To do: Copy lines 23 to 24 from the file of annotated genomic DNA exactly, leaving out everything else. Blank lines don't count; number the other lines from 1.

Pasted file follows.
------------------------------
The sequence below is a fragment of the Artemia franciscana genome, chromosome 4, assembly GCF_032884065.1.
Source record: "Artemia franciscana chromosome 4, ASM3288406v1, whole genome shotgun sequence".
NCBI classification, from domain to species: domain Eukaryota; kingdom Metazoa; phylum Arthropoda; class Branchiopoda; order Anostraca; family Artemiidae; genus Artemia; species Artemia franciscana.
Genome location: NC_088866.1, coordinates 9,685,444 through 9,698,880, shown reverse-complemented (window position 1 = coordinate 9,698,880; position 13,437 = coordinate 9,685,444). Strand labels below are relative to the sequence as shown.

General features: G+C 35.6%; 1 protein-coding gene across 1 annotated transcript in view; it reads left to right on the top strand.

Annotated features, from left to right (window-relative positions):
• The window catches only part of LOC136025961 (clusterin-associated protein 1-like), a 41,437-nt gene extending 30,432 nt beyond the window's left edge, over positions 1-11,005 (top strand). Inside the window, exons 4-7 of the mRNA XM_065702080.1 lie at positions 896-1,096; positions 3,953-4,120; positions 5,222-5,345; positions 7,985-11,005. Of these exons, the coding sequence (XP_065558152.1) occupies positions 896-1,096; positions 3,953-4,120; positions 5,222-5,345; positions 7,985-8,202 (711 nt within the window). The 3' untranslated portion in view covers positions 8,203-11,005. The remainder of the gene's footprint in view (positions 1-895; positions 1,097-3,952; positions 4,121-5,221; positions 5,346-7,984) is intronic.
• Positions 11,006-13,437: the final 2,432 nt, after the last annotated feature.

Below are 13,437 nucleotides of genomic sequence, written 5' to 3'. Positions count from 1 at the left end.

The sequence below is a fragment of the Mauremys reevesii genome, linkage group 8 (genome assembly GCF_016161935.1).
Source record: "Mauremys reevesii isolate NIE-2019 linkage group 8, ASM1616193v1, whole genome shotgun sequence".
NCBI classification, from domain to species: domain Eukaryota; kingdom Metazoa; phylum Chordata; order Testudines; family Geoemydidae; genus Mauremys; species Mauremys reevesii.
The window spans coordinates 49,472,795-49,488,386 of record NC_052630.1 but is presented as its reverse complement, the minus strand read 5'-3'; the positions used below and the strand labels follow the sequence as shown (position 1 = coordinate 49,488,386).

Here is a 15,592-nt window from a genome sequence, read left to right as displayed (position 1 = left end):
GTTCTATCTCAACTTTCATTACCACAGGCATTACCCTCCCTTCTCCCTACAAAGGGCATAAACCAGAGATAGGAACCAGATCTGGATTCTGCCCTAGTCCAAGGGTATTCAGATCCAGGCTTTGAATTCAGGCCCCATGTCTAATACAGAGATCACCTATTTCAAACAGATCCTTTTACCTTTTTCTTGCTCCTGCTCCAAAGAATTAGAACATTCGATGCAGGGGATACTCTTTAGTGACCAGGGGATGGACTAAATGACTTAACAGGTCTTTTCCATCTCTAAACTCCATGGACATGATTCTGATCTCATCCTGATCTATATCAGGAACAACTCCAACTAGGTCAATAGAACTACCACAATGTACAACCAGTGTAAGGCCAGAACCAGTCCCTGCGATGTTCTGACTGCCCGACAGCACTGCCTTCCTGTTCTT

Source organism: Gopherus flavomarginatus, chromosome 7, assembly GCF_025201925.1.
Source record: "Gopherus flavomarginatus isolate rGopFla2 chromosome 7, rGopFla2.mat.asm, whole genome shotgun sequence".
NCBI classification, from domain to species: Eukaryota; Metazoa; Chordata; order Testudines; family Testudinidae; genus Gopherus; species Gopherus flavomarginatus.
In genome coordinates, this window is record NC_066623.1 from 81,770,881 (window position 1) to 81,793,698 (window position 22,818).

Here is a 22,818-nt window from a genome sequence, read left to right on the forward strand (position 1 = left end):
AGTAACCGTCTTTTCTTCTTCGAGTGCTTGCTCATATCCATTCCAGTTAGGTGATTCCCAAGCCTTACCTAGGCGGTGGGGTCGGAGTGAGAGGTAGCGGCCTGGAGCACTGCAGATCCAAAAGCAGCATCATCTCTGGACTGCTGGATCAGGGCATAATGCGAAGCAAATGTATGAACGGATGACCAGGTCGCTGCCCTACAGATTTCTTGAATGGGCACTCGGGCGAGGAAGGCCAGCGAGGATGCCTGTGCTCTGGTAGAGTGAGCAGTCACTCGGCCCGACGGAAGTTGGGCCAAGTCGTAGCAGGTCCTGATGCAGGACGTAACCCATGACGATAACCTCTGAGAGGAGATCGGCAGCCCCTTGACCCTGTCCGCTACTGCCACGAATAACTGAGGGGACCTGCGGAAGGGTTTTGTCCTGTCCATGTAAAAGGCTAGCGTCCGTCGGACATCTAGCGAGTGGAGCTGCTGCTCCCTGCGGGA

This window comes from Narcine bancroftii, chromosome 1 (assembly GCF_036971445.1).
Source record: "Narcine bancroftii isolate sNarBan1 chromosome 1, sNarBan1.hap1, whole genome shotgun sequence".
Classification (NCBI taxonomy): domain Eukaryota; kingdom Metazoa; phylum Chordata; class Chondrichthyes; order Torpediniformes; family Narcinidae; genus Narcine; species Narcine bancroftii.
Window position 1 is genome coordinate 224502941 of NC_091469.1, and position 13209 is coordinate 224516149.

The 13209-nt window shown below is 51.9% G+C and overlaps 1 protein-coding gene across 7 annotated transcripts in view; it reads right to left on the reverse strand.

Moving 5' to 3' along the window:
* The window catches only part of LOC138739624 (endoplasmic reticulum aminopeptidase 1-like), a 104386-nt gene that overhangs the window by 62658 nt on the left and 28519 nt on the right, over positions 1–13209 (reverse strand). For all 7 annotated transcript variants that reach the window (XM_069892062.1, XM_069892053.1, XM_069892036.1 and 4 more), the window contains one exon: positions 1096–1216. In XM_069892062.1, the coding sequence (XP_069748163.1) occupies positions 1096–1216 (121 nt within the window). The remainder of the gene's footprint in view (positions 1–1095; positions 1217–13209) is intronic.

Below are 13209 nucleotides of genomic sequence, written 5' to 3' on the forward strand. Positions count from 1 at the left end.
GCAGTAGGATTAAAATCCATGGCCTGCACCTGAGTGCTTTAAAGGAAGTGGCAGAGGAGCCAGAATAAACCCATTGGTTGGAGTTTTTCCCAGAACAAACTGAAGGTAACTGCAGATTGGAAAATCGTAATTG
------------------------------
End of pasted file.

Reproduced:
Source record: "Narcine bancroftii isolate sNarBan1 chromosome 1, sNarBan1.hap1, whole genome shotgun sequence".
Classification (NCBI taxonomy): domain Eukaryota; kingdom Metazoa; phylum Chordata; class Chondrichthyes; order Torpediniformes; family Narcinidae; genus Narcine; species Narcine bancroftii.